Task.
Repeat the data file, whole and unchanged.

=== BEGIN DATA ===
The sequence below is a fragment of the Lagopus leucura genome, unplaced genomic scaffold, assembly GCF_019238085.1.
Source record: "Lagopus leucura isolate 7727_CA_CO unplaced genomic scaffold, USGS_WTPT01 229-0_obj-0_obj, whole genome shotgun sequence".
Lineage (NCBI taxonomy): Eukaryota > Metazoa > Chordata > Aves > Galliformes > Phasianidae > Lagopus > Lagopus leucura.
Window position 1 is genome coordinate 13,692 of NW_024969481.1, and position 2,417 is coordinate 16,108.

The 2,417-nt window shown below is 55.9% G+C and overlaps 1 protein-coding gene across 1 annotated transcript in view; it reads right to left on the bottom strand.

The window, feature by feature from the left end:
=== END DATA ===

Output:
The sequence below is a fragment of the Lagopus leucura genome, unplaced genomic scaffold, assembly GCF_019238085.1.
Source record: "Lagopus leucura isolate 7727_CA_CO unplaced genomic scaffold, USGS_WTPT01 229-0_obj-0_obj, whole genome shotgun sequence".
Lineage (NCBI taxonomy): Eukaryota > Metazoa > Chordata > Aves > Galliformes > Phasianidae > Lagopus > Lagopus leucura.
Window position 1 is genome coordinate 13,692 of NW_024969481.1, and position 2,417 is coordinate 16,108.

The 2,417-nt window shown below is 55.9% G+C and overlaps 1 protein-coding gene across 1 annotated transcript in view; it reads right to left on the bottom strand.

The window, feature by feature from the left end: